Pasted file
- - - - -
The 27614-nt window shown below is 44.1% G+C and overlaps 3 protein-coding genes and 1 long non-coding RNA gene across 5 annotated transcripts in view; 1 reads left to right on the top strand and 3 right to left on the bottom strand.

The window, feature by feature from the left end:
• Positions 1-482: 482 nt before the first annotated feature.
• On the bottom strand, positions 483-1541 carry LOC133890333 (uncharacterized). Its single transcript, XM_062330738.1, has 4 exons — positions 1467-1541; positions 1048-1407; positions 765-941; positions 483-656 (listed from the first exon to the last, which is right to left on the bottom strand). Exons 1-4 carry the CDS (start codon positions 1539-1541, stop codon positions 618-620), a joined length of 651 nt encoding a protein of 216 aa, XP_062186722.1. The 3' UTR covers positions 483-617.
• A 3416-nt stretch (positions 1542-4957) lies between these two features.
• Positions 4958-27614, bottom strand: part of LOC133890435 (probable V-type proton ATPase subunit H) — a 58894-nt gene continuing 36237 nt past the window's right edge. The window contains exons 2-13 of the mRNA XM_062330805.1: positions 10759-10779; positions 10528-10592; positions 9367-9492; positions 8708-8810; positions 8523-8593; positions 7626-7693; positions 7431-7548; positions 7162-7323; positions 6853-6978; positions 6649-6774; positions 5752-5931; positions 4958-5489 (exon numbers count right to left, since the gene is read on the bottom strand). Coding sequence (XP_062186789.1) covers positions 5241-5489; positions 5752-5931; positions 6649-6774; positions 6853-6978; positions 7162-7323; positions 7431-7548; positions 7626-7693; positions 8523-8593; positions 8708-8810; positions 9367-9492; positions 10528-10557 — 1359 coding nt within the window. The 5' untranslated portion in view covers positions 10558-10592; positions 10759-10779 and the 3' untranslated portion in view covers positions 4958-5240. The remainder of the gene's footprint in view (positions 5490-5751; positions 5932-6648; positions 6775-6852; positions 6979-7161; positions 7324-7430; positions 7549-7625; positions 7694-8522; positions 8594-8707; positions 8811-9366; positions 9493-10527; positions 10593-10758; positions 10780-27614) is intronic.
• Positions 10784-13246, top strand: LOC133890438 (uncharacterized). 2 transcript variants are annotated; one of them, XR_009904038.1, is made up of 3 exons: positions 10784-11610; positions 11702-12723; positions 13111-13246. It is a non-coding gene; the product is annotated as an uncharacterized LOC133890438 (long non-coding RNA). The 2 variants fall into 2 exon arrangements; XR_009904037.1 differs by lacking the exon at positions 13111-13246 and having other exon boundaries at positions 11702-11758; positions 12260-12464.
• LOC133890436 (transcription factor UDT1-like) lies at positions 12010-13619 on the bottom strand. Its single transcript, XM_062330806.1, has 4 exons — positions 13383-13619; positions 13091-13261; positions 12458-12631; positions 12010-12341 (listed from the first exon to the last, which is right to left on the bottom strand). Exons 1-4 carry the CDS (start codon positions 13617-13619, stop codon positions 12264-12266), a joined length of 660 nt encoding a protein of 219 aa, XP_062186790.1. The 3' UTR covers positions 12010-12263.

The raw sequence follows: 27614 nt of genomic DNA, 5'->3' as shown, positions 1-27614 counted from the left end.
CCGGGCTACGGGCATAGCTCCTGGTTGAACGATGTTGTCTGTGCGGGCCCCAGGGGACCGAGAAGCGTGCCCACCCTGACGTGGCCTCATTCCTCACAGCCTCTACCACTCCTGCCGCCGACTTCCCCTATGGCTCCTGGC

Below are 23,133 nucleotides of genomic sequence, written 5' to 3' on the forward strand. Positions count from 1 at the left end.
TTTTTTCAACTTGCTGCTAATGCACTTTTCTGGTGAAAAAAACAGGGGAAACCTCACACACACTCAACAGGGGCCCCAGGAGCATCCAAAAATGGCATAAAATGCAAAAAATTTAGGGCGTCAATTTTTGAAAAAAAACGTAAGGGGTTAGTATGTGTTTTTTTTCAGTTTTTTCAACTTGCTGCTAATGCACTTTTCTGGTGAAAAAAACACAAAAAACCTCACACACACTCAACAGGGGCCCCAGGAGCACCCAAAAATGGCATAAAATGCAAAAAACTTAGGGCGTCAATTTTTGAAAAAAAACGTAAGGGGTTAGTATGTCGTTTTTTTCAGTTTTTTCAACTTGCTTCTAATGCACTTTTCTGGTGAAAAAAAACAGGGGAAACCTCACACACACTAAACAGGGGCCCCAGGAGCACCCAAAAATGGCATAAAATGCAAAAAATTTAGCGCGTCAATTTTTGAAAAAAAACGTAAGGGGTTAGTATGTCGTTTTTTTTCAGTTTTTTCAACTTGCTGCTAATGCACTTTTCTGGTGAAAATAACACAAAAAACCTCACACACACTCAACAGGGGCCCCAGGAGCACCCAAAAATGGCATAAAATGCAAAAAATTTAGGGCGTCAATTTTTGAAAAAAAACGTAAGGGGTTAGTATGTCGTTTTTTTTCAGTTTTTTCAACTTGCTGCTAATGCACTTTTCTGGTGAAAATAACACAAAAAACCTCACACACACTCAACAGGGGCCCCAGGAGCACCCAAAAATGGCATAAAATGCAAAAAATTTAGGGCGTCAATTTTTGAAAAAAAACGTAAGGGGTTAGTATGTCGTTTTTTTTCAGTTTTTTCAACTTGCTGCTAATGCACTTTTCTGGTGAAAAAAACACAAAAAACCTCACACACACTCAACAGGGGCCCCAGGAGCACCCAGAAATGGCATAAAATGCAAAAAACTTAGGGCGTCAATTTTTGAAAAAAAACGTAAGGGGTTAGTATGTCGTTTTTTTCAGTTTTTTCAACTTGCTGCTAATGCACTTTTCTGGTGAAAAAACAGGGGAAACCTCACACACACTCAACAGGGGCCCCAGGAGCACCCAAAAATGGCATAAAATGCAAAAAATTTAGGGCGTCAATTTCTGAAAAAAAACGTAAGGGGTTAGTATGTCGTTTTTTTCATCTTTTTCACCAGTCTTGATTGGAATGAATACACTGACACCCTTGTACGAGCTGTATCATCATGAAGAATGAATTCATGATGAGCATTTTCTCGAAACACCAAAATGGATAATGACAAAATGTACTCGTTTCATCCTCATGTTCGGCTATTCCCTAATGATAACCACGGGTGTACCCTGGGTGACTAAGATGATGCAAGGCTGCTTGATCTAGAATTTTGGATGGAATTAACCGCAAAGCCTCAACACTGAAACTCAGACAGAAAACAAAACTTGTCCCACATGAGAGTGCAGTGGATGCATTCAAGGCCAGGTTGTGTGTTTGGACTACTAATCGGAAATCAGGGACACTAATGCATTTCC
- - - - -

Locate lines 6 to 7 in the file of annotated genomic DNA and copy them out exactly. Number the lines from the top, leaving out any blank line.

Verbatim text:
• Positions 4958-27614, bottom strand: part of LOC133890435 (probable V-type proton ATPase subunit H) — a 58894-nt gene continuing 36237 nt past the window's right edge. The window contains exons 2-13 of the mRNA XM_062330805.1: positions 10759-10779; positions 10528-10592; positions 9367-9492; positions 8708-8810; positions 8523-8593; positions 7626-7693; positions 7431-7548; positions 7162-7323; positions 6853-6978; positions 6649-6774; positions 5752-5931; positions 4958-5489 (exon numbers count right to left, since the gene is read on the bottom strand). Coding sequence (XP_062186789.1) covers positions 5241-5489; positions 5752-5931; positions 6649-6774; positions 6853-6978; positions 7162-7323; positions 7431-7548; positions 7626-7693; positions 8523-8593; positions 8708-8810; positions 9367-9492; positions 10528-10557 — 1359 coding nt within the window. The 5' untranslated portion in view covers positions 10558-10592; positions 10759-10779 and the 3' untranslated portion in view covers positions 4958-5240. The remainder of the gene's footprint in view (positions 5490-5751; positions 5932-6648; positions 6775-6852; positions 6979-7161; positions 7324-7430; positions 7549-7625; positions 7694-8522; positions 8594-8707; positions 8811-9366; positions 9493-10527; positions 10593-10758; positions 10780-27614) is intronic.
• Positions 10784-13246, top strand: LOC133890438 (uncharacterized). 2 transcript variants are annotated; one of them, XR_009904038.1, is made up of 3 exons: positions 10784-11610; positions 11702-12723; positions 13111-13246. It is a non-coding gene; the product is annotated as an uncharacterized LOC133890438 (long non-coding RNA). The 2 variants fall into 2 exon arrangements; XR_009904037.1 differs by lacking the exon at positions 13111-13246 and having other exon boundaries at positions 11702-11758; positions 12260-12464.